Sleeping position alone may not be a major factor in cot death, or sudden infant death syndrome.
The UK government has claimed massive success for its "Back to Sleep" campaign which urged parents to have their babies sleep on their backs, reversing earlier "expert" advice that they should be put to sleep on their fronts (or "prone").
But a study by American doctors suggests that the greatest risk of SIDS may occur when there is a combination of the baby sleeping on its front with other risk factors. These co-factors are claimed to be sleeping on mattresses filled with natural fibre; sleeping in heated rooms; swaddling; and recent illness.
These co-factors alone (without a prone sleeping position) did not increase risk; and similarly, nor did sleeping prone with none of these other variables, they claim.
A history of recent illness was significantly associated with SIDS among infants who slept prone but not among infants who slept in other positions. The risk of SIDS was greater among infants who slept prone on natural fiber mattresses than among infants who slept prone on other types of mattresses," they conclude.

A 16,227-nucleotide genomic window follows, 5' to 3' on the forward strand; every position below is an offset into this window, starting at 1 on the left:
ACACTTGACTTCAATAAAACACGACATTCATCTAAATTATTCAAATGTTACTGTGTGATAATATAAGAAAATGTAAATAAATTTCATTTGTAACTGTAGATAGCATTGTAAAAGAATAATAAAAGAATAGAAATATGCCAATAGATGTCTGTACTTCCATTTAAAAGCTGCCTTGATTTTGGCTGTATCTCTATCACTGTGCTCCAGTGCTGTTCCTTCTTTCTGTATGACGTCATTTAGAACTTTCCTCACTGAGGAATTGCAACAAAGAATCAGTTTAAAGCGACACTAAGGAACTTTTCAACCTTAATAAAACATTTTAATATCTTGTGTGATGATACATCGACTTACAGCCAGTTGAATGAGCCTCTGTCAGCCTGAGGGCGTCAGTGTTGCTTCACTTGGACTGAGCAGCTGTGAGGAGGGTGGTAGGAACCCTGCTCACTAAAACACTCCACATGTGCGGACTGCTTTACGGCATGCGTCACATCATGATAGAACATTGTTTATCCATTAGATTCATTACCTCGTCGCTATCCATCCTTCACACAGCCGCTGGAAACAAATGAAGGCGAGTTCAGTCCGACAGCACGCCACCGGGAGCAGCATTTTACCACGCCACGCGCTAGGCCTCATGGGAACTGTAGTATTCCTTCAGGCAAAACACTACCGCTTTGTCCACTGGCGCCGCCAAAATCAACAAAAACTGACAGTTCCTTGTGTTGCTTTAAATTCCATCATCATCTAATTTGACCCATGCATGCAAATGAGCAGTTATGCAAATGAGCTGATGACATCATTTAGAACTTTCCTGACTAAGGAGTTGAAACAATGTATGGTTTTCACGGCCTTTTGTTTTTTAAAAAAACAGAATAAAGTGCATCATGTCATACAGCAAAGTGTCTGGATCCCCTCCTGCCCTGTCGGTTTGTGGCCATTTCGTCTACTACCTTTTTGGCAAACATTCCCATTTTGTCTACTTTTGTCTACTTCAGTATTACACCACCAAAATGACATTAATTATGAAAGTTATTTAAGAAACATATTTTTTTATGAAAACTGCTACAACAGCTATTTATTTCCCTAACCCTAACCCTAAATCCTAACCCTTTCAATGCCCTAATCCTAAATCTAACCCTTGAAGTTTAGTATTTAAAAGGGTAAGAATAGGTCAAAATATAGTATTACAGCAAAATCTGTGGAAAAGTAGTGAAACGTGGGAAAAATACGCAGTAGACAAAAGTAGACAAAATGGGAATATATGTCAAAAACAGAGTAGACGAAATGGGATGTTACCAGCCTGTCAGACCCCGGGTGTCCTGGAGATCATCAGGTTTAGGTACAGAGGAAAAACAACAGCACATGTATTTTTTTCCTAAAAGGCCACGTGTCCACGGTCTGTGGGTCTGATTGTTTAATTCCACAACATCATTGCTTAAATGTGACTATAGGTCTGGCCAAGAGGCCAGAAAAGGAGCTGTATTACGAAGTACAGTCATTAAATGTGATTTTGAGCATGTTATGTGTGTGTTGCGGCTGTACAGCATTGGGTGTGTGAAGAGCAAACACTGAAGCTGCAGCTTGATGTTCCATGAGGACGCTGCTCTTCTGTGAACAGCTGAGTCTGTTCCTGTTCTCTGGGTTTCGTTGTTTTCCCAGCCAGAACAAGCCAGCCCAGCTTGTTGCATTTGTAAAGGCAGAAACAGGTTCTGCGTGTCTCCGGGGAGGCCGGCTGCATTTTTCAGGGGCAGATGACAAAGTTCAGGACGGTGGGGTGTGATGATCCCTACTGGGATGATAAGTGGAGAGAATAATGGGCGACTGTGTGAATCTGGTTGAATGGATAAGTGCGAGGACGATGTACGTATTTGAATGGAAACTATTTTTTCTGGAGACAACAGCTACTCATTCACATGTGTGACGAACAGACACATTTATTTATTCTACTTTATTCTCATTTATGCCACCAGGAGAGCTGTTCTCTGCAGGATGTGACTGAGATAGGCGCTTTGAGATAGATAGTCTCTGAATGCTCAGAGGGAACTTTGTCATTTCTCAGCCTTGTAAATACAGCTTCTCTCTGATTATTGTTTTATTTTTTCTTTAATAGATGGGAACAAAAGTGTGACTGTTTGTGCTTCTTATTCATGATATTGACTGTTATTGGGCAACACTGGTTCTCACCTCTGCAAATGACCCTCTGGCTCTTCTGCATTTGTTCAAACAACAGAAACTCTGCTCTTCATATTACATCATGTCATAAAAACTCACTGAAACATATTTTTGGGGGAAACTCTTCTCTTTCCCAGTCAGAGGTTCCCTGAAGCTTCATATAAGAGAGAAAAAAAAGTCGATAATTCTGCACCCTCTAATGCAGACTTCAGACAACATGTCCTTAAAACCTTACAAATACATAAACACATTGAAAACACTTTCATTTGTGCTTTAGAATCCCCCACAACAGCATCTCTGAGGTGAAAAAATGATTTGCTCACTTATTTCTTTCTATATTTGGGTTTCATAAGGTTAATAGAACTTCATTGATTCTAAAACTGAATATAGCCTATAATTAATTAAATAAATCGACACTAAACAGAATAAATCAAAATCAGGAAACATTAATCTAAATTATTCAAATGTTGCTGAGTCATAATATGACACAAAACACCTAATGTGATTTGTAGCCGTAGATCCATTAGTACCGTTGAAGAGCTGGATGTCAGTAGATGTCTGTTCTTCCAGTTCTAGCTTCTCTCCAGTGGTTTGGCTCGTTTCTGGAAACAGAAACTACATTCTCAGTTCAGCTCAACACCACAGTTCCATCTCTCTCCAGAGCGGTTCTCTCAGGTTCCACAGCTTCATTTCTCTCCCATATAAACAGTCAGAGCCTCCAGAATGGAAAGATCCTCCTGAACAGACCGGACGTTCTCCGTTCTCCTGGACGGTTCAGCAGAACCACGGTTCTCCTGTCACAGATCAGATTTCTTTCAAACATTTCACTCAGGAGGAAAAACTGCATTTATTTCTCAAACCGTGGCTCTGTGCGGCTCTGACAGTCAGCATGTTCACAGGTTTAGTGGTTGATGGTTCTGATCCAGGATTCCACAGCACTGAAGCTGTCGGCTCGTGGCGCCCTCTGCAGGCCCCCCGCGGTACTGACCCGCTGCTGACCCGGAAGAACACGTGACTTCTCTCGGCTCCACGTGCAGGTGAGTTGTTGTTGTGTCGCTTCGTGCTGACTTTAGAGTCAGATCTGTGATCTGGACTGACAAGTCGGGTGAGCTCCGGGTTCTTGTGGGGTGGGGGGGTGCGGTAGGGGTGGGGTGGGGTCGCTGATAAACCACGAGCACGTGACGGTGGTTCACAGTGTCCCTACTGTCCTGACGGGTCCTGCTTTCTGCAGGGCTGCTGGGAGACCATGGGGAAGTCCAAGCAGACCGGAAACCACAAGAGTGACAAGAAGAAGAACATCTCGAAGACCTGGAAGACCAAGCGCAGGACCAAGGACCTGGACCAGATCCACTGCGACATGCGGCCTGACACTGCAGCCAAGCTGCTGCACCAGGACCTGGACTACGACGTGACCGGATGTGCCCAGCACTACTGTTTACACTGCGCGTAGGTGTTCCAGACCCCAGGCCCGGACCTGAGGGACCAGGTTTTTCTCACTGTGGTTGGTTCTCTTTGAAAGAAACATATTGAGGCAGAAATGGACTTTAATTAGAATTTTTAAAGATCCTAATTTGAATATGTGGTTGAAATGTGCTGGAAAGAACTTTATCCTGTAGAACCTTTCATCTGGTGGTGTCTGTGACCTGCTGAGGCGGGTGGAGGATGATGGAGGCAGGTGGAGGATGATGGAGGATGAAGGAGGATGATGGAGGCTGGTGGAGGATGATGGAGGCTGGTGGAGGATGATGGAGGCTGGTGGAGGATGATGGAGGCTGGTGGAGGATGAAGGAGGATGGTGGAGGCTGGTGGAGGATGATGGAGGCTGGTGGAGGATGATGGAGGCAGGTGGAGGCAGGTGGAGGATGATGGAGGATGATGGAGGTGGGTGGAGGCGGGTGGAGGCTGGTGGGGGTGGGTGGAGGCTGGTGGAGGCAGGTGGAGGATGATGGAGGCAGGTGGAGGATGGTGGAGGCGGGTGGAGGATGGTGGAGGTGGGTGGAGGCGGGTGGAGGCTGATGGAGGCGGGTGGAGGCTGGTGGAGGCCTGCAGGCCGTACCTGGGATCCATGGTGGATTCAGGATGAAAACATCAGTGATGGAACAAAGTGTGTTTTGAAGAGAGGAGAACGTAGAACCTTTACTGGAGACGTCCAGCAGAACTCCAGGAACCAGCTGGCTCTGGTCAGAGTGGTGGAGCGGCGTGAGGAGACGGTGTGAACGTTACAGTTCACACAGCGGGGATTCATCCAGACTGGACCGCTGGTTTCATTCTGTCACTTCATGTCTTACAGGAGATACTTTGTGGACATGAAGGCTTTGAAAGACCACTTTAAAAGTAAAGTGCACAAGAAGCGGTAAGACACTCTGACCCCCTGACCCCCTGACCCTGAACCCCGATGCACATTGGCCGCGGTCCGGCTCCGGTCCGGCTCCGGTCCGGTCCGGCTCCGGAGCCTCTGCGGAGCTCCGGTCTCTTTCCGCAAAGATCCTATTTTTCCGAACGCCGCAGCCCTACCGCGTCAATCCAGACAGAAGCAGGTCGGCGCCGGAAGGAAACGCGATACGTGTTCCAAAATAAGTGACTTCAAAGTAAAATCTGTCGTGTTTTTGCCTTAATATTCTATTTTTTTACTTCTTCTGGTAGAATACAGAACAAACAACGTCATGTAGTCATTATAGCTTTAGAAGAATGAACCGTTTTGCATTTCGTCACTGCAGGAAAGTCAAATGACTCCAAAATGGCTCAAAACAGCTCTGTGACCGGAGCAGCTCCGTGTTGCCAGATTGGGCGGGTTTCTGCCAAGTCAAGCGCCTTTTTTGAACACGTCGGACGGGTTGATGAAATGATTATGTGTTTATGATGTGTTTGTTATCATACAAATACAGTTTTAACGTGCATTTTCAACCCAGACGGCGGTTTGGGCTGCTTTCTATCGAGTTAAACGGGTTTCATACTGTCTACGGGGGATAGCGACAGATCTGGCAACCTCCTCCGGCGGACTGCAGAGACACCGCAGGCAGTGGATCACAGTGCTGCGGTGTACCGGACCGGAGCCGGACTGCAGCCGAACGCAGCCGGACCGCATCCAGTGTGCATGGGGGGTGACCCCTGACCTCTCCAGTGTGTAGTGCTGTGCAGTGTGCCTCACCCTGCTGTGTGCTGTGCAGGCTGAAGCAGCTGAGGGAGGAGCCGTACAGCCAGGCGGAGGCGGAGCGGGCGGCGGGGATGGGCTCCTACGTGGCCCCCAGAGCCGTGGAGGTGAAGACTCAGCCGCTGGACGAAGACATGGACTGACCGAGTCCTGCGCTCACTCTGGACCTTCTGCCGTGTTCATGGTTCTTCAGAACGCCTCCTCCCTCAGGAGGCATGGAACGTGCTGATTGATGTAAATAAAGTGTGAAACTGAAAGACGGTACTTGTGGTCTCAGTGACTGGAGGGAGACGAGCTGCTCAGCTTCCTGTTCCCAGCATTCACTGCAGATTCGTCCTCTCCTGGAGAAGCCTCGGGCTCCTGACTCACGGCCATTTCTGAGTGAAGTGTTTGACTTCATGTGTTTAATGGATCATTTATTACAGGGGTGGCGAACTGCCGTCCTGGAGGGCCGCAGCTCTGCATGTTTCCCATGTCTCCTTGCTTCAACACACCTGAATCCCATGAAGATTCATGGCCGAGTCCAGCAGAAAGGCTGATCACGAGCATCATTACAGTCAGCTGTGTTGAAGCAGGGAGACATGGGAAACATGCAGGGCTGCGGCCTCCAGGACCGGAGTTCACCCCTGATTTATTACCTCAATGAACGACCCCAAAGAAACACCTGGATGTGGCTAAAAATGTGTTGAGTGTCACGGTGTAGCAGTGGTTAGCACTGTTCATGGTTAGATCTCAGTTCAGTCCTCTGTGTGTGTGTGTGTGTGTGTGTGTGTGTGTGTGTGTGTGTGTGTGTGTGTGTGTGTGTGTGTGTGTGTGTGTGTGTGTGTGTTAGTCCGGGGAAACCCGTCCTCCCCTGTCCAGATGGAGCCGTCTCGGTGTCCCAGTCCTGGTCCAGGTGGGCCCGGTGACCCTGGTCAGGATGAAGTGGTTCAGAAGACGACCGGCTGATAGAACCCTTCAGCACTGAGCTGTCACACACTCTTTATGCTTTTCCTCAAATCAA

The "natural fiber mattresses" were filled with flakes of ti tree bark or kapok fibre, and generally enclosed in a permeable cotton cover. The researchers say that the adverse effect of natural fibre mattresses is not negated by the use of sheepskins, of plastic or rubber mattress liners or of a quilt underneath the baby.
They conclude: "Healthy infants should not be placed prone to sleep. . If infants have to sleep in the prone position for a specific medical reason, they should be placed on a firm mattress and not swaddled." The researchers call for further studies to be conducted into why these factors seem to contribute to SIDS. New Eng J Med, 5 August 1993.